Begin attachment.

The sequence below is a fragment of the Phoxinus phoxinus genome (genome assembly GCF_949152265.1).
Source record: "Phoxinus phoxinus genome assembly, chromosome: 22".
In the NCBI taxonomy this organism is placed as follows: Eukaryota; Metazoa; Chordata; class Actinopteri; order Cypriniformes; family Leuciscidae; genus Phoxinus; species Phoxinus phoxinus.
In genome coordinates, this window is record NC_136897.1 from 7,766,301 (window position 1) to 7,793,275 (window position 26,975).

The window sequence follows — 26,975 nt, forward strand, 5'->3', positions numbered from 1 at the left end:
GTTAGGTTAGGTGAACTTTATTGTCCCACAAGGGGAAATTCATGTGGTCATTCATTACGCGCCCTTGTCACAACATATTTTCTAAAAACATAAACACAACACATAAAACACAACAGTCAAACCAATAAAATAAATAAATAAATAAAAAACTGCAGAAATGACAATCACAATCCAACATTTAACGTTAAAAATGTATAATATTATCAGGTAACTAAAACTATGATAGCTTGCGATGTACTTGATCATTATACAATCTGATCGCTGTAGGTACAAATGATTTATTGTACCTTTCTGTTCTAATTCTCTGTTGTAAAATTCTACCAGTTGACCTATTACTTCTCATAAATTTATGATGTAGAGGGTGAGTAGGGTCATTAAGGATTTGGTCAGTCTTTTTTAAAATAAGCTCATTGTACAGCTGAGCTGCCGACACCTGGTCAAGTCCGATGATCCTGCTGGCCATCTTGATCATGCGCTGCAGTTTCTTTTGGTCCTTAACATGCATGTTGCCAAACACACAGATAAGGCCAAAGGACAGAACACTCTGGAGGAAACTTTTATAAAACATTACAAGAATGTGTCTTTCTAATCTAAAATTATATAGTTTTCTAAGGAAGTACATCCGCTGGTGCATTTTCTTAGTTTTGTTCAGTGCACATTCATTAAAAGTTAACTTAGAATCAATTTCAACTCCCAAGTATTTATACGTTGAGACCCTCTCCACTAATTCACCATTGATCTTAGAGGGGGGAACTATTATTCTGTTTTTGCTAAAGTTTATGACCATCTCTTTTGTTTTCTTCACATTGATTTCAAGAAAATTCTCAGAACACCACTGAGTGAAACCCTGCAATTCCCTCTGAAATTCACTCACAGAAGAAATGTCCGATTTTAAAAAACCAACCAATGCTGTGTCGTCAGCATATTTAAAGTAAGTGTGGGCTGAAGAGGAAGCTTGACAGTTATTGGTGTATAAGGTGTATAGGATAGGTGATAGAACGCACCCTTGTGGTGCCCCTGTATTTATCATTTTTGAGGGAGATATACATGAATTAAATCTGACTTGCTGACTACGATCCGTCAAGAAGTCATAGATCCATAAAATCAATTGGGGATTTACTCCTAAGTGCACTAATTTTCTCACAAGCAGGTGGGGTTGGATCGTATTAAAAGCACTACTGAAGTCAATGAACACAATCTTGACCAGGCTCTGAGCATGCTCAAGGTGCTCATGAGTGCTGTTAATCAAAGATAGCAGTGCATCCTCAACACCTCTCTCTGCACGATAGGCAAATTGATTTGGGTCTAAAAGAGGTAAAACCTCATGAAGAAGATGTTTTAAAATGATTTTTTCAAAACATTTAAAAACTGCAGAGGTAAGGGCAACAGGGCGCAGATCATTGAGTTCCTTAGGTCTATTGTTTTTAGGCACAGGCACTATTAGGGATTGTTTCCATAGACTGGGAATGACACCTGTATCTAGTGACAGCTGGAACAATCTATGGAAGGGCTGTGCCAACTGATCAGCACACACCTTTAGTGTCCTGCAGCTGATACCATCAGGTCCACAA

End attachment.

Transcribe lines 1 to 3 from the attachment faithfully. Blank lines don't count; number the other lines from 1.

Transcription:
The sequence below is a fragment of the Phoxinus phoxinus genome (genome assembly GCF_949152265.1).
Source record: "Phoxinus phoxinus genome assembly, chromosome: 22".
In the NCBI taxonomy this organism is placed as follows: Eukaryota; Metazoa; Chordata; class Actinopteri; order Cypriniformes; family Leuciscidae; genus Phoxinus; species Phoxinus phoxinus.